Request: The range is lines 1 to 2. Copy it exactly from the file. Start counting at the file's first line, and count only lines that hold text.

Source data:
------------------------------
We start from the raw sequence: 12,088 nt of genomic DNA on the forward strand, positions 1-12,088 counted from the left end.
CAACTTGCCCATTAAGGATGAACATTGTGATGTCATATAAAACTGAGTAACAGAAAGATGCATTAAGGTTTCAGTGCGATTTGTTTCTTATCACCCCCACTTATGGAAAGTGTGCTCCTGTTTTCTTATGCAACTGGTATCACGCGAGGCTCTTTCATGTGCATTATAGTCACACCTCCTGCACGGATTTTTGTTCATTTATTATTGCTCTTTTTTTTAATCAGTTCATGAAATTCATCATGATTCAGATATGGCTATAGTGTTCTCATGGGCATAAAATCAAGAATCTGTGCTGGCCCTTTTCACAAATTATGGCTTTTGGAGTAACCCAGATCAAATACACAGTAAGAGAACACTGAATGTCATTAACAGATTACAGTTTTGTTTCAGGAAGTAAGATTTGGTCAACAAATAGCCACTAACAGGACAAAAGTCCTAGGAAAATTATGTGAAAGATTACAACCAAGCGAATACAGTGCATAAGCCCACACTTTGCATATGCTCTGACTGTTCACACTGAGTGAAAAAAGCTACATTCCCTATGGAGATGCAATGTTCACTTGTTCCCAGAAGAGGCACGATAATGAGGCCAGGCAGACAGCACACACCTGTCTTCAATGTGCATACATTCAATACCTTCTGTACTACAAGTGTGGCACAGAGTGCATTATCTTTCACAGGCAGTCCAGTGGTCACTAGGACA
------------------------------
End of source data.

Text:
We start from the raw sequence: 12,088 nt of genomic DNA on the forward strand, positions 1-12,088 counted from the left end.
CAACTTGCCCATTAAGGATGAACATTGTGATGTCATATAAAACTGAGTAACAGAAAGATGCATTAAGGTTTCAGTGCGATTTGTTTCTTATCACCCCCACTTATGGAAAGTGTGCTCCTGTTTTCTTATGCAACTGGTATCACGCGAGGCTCTTTCATGTGCATTATAGTCACACCTCCTGCACGGATTTTTGTTCATTTATTATTGCTCTTTTTTTTAATCAGTTCATGAAATTCATCATGATTCAGATATGGCTATAGTGTTCTCATGGGCATAAAATCAAGAATCTGTGCTGGCCCTTTTCACAAATTATGGCTTTTGGAGTAACCCAGATCAAATACACAGTAAGAGAACACTGAATGTCATTAACAGATTACAGTTTTGTTTCAGGAAGTAAGATTTGGTCAACAAATAGCCACTAACAGGACAAAAGTCCTAGGAAAATTATGTGAAAGATTACAACCAAGCGAATACAGTGCATAAGCCCACACTTTGCATATGCTCTGACTGTTCACACTGAGTGAAAAAAGCTACATTCCCTATGGAGATGCAATGTTCACTTGTTCCCAGAAGAGGCACGATAATGAGGCCAGGCAGACAGCACACACCTGTCTTCAATGTGCATACATTCAATACCTTCTGTACTACAAGTGTGGCACAGAGTGCATTATCTTTCACAGGCAGTCCAGTGGTCACTAGGACA